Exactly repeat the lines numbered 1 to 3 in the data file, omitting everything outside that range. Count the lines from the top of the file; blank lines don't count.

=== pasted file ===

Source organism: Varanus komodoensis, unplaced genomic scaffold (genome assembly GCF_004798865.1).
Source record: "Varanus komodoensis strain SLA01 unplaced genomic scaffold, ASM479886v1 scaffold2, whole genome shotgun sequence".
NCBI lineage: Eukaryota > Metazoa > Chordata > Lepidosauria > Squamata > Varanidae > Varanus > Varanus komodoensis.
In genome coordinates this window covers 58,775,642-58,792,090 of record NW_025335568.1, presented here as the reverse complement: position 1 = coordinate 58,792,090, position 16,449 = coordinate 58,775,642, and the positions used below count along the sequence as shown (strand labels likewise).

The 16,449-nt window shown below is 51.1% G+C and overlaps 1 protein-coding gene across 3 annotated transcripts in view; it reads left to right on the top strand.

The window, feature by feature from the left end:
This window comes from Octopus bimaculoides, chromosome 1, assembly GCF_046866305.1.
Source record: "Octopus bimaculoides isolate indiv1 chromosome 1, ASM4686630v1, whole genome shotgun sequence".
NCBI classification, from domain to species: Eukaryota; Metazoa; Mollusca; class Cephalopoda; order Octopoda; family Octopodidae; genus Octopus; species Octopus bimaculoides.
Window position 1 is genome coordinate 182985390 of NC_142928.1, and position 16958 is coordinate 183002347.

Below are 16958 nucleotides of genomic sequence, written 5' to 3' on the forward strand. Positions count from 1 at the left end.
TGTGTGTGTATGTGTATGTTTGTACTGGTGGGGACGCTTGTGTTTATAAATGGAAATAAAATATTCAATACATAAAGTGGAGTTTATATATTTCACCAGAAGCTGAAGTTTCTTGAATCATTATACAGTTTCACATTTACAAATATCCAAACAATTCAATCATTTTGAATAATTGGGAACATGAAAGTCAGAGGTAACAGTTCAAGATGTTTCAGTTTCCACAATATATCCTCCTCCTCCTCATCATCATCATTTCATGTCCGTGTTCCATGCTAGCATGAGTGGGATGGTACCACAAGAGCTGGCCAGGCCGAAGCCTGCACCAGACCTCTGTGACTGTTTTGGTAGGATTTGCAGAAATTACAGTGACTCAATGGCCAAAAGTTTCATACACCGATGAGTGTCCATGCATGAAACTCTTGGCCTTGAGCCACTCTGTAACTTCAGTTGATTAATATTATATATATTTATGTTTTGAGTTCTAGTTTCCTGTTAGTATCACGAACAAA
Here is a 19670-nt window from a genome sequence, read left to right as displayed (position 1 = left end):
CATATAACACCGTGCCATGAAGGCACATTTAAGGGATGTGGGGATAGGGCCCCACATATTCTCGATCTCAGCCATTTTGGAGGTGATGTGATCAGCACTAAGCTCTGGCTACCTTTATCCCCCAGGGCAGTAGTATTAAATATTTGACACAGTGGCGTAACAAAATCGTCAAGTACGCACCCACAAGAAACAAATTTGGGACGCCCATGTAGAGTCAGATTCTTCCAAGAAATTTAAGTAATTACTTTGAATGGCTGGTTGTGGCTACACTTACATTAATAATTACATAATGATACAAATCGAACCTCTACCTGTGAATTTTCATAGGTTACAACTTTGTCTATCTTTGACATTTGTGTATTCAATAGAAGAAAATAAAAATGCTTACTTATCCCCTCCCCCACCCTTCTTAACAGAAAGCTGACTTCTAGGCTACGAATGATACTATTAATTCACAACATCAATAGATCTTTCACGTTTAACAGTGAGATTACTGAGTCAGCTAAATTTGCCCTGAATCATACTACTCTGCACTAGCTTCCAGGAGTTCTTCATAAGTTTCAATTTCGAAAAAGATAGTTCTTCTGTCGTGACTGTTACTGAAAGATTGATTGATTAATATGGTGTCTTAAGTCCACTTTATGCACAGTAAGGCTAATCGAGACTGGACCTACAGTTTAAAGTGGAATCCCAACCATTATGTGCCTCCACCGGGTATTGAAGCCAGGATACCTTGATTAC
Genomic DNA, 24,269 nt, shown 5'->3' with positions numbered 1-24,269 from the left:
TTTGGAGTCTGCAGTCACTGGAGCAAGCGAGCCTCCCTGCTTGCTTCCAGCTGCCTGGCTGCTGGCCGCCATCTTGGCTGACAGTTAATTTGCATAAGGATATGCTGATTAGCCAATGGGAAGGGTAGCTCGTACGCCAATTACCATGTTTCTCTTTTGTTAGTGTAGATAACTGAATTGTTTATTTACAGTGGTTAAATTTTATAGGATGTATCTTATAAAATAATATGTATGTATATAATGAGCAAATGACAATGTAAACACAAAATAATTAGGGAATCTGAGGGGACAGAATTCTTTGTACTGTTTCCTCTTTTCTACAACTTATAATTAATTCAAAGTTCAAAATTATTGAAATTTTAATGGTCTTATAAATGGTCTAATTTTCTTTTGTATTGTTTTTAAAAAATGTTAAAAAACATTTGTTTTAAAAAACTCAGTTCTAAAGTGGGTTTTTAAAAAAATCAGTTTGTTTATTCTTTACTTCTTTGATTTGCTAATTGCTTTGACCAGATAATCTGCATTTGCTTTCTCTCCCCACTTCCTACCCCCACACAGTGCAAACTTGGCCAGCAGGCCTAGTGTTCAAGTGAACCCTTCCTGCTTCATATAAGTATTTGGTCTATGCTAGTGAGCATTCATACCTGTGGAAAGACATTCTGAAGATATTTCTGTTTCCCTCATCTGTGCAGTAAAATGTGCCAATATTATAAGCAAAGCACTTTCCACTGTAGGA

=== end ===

Source organism: Varanus komodoensis, unplaced genomic scaffold (genome assembly GCF_004798865.1).
Source record: "Varanus komodoensis strain SLA01 unplaced genomic scaffold, ASM479886v1 scaffold2, whole genome shotgun sequence".
NCBI lineage: Eukaryota > Metazoa > Chordata > Lepidosauria > Squamata > Varanidae > Varanus > Varanus komodoensis.